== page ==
33 Arrangement TypePrivate Operator Public Finance Management Contract o Operator brings efficiencies o Operating cost income needed o Capital investment needed o Operating costs by government o Investment needed to support effective operational improvement o Capital investment needs are defined by government Affermage Lease o Operator brings efficiencies o Revenues cover operational cost o Insufficient cash flow to cover investment o Operator can prepare investment program for needed improvements o Investment for identified capital works o Need to use operators insights in required investment o Need to control size and use of investment Concession o Revenues cover operational and investment costs o Can mobilize substantial amounts of private capital o Government finance can subsidize to meet water sector goals. o Involving development agencies may lower costs through cheaper finance Involving Public Financing In practice it is possible to adapt the main contract models, to form Hybrid Arrangements to suit the specific PP needs Hybrid Arrangements: These main contract models can be adapted or tailored to suit actual project conditions. As an example: Limited investment by the Operator in a Management Contract or Affermage can sometimes be obtained, often with additional guarantees provided for the Operator, in order to support key investments necessary to ensure operational improvement (e.g. network meters, spare parts). Hybrid Arrangements: These main contract models can be adapted or tailored to suit actual project conditions. As an example: Limited investment by the Operator in a Management Contract or Affermage can sometimes be obtained, often with additional guarantees provided for the Operator, in order to support key investments necessary to ensure operational improvement (e.g. network meters, spare parts).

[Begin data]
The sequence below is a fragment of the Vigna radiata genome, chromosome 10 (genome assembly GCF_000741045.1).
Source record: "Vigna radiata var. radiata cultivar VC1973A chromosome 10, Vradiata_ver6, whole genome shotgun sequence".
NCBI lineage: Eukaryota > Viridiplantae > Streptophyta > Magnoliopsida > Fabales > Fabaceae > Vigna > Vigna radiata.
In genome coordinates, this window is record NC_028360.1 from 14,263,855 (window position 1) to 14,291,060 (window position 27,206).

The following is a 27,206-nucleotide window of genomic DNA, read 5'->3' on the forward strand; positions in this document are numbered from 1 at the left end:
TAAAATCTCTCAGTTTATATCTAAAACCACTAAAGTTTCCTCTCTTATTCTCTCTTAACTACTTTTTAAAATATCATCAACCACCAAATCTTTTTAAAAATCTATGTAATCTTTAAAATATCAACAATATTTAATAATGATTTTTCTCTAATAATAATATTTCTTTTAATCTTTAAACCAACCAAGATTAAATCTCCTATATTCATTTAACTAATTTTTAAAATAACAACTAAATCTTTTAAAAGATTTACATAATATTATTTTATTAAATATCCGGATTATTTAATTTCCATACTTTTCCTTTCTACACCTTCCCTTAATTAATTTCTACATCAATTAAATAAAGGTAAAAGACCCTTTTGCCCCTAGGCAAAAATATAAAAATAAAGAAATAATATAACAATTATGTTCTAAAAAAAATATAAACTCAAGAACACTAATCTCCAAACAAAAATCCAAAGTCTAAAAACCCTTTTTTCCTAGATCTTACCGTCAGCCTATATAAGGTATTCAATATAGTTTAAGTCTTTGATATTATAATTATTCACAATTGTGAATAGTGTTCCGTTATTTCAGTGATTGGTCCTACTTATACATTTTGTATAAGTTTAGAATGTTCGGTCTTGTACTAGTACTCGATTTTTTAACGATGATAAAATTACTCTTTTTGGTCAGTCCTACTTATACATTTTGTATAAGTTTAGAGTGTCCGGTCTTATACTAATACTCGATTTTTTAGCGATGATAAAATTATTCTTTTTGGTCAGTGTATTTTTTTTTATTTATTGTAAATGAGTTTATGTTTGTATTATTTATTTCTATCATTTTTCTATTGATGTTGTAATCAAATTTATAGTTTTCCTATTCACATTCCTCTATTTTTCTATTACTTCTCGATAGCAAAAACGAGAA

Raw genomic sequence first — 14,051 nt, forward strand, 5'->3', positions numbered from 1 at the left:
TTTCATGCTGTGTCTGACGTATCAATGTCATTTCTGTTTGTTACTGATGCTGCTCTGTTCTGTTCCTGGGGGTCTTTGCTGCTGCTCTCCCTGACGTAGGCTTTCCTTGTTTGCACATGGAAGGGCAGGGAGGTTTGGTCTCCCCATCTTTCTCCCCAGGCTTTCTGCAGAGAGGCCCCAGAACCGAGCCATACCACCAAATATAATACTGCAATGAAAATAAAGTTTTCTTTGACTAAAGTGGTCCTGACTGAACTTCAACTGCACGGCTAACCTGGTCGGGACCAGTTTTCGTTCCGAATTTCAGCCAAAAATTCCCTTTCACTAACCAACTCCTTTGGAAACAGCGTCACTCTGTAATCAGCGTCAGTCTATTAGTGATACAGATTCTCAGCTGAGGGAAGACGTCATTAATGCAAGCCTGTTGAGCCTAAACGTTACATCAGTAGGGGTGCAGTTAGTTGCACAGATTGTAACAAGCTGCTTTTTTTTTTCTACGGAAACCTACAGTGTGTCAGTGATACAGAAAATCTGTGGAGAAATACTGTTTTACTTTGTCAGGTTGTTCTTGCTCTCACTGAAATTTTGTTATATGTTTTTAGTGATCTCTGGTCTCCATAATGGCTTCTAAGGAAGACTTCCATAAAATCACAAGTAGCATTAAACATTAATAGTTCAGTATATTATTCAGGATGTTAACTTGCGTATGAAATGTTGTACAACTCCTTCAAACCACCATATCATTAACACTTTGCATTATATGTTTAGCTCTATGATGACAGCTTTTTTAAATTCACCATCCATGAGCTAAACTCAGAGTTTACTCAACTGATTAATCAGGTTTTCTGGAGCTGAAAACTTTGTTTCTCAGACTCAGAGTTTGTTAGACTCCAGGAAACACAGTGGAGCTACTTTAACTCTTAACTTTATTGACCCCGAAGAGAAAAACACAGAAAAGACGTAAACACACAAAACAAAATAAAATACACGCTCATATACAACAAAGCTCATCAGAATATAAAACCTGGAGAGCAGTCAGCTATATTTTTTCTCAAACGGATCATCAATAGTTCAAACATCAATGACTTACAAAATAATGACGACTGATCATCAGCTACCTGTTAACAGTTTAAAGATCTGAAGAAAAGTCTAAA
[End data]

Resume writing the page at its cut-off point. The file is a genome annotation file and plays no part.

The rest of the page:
34 A Development Agency Finance Arrangement One possible model for securing effective disbursement This figure illustrates one possible structure for incorporating government and development-agency financing in an arrangement, showing a public investment or subsidy fund established by Government and a development agency. It is not the only model, but gives some ideas of one approach. This incorporates two options: Investment lending : Finance from the public fund as a loan to the operator – to invest in infrastructure Payment per output: The subsidy fund would make payment when the operator provides specified services: Example: Major investments needed to replace decaying pipe networks could be an unacceptable risk for the private operator if he had to provide the necessary investment himself. Example: Major investments needed to replace decaying pipe networks could be an unacceptable risk for the private operator if he had to provide the necessary investment himself. Example: The operat or makes new connec tions as part of his contrac t. For those in low income areas he receive s a specifi c fee – say, for exampl e, $150 per connec tion Example: The operat or makes new connec tions as part of his contrac t. For those in low income areas he receive s a specifi c fee – say, for exampl e, $150 per connec tion

35 In this Module we have considered the elements and process of establishing affordable Levels of Service, and some of the design and financing implications…. Set Tariffs & Subsidies Estimate Cost Specify Services YES Does it work? NO IMPLEMENT Design Finance START Reviewing Module 5

36 Checklist: Module 5 ……..and the process is detailed in this Checklist

37 More Information: Module 7

38 Supporting Material The Toolkit Financial Model Toolkit Case Study material Toolkit Website: For comments or further details contact Cledan Mandri Perrott at

39 Toolkit: Module 7 End of Module

40 Toolkit: Module 7 Return to Start

41 Toolkit: Module 7 DO NOT MOVE or ERASE THE FOLLOWING SLIDES

42 Service: Coverage targets There are three main ways of defining service coverage targets % age of roads with tertiary pipe New Connections or %age of households connected Geographic area to be served Definition: Coverage is a measure of the number of people who receive the Service Served by direct connections, kiosks, standpipes etc, and public latrines or other improved services (for sanitation) Back to Module